Did you leave your heart in San Francisco? Is the Big Apple calling your name? Perhaps you are bound for Austin, Texas, the “Silicon Valley of the South.” If the U.S. is your destination—and you plan to stay for a while—there are critical steps to take to ensure your short- and long-term financial wellbeing.
Canadians moving to the U.S. may view the similarities—language, customs, culture and even cuisine—and imagine a seamless move. What many people don’t realize is that, in terms of investments and taxation, the two countries are very different. As you plan your move, make sure to have a financial plan in place. Many people think of “financial planning” as something to do after having made one’s fortune. In fact, having your financial house in order makes sense no matter where you are in your life, and it’s especially important if you are preparing for a cross-border move.
Start where you are. First things first, take an inventory of your finances in Canada: your bank accounts, credit cards and savings accounts including: Registered Retirement Savings Plan (RRSP), Registered Retirement Income Fund (RRIF), and Tax-Free Savings Account (TFSA). The rules governing the use of these accounts are different for non-residents. For example, a non-resident’s contribution to a TFSA would be subject to a monthly penalty. Because these rules are complex, expert help can prevent you from simple, yet expensive mistakes.
Plan the transition. As soon as possible, apply for a Social Security number in the U.S. You will need this to work, open a bank account and even to apply for credit. On the topic of credit, find out whether your Canadian credit cards will charge you a fee on transactions made in the U.S. You may wish to apply—before you move—for a card provided by a company that does business in both Canada and the U.S.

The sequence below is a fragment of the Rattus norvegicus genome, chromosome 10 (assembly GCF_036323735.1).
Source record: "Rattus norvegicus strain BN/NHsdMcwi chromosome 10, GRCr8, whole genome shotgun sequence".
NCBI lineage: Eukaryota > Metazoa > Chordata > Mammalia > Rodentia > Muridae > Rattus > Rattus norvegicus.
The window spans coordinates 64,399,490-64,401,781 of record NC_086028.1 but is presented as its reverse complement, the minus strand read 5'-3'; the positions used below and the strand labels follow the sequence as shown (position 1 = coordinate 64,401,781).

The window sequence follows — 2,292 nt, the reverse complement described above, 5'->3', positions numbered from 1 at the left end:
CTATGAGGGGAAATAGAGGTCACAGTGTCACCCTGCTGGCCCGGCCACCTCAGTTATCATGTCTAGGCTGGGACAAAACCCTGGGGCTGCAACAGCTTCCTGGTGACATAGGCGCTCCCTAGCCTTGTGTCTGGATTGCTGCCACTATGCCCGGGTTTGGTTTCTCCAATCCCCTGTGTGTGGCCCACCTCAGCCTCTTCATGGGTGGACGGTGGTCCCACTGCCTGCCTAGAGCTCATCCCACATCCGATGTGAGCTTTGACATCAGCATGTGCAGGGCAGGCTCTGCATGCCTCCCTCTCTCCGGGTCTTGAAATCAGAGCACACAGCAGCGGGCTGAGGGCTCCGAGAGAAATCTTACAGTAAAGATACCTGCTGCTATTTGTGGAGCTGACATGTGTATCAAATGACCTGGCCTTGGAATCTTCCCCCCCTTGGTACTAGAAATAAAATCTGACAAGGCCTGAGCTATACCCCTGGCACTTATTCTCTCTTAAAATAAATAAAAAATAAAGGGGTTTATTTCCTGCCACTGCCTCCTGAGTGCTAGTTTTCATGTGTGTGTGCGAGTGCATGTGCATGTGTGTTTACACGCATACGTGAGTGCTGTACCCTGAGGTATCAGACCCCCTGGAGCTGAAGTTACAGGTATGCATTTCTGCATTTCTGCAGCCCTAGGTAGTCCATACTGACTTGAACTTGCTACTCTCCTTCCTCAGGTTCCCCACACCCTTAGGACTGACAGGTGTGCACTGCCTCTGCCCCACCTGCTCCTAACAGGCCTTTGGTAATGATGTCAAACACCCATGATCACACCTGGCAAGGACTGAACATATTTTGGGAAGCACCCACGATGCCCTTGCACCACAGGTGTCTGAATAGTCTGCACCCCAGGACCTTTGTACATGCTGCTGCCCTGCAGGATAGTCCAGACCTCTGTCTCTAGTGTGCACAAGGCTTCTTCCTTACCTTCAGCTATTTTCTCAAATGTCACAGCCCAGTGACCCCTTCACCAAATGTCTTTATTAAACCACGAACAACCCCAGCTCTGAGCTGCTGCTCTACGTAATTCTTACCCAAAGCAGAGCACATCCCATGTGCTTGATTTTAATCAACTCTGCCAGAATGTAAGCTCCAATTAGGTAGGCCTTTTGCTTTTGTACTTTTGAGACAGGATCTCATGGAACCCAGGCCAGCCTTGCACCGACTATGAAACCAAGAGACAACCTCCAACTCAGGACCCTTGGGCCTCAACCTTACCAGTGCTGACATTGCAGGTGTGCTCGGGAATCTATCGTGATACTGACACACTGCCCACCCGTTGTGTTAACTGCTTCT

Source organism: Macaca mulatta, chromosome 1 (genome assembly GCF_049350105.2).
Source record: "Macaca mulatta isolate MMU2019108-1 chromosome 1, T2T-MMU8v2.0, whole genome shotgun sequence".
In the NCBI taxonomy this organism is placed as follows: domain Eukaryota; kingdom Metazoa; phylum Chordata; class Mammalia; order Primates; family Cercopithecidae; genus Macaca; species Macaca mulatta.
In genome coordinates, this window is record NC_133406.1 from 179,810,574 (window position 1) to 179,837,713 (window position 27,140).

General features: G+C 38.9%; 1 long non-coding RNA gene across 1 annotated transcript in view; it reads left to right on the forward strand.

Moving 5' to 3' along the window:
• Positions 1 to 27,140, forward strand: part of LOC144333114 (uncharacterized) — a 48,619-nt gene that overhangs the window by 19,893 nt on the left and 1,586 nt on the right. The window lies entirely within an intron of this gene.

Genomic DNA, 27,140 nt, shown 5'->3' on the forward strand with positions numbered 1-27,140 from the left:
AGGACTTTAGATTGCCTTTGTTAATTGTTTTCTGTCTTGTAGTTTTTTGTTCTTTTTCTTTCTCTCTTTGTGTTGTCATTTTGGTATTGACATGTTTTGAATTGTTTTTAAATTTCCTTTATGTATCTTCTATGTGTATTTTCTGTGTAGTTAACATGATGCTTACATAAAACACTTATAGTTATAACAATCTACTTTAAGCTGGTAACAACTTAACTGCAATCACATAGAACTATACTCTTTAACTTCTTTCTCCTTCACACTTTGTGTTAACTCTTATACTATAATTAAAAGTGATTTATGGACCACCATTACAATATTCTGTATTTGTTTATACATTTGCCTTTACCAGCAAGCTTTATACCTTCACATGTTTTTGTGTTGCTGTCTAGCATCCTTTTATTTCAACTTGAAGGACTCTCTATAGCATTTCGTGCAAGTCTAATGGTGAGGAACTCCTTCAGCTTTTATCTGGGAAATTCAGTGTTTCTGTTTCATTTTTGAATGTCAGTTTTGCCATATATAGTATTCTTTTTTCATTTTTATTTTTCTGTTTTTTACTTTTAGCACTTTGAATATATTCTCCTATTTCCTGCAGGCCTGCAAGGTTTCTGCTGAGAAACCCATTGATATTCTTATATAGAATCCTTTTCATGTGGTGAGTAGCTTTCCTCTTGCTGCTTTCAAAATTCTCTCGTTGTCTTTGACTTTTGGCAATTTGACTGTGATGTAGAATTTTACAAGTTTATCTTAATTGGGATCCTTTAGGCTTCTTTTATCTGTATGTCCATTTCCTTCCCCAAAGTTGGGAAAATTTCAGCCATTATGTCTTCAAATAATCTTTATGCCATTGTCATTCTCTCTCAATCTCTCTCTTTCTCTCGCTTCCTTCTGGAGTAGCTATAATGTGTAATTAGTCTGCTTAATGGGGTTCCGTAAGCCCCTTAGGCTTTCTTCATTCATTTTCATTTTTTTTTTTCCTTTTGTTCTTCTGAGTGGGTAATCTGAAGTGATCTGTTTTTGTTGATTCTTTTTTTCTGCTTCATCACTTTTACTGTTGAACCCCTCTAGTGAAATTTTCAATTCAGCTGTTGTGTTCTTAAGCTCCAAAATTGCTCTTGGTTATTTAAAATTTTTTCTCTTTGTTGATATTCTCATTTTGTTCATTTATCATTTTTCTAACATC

Buying health insurance is another important part of the transition from living in Canada to living in the U.S. If you do not have employer-provided health benefits, you can shop for the coverage that best suits you and your family. Legally, you must have health coverage or face penalties (not to mention costs of care, which can be very high in the U.S.!).
Stay on top of things. There’s an old saying, “Out of sight, out of mind.” It’s up to you to keep your financial picture in focus—even when aspects of it are thousands of miles away. Working with a financial planner is the simplest way to keep track of your accounts and to stay informed of your tax liability. The right advisor will work with you to let you decide how often you want to be contacted. It’s better to hear about changes in policy and tax laws before they affect your finances, back home or in the U.S.
Financial security is a cornerstone of freedom. When you know that you have the best information available about how to handle the money you make, and have taken care to protect yourself from being taxed twice on the same income, you can enjoy the wealth you are working so hard to create. No one expects you to be an expert on one country’s tax laws, let alone two. At Cardinal Point Wealth Management, our cross-border expertise can help keep you in the know about your Canadian and U.S. tax liability and your investments. Our experience on both sides of the border lets us provide you with the information you need, for your big move and every move after that.
John McCord is the Director of Private Wealth Services at the Cardinal Point, a cross-border wealth management organization with offices in the United States and Canada. John specializes in providing Canada-U.S. cross-border financial, investment, tax, transition, and estate planning services.
This piece is for informational purposes only.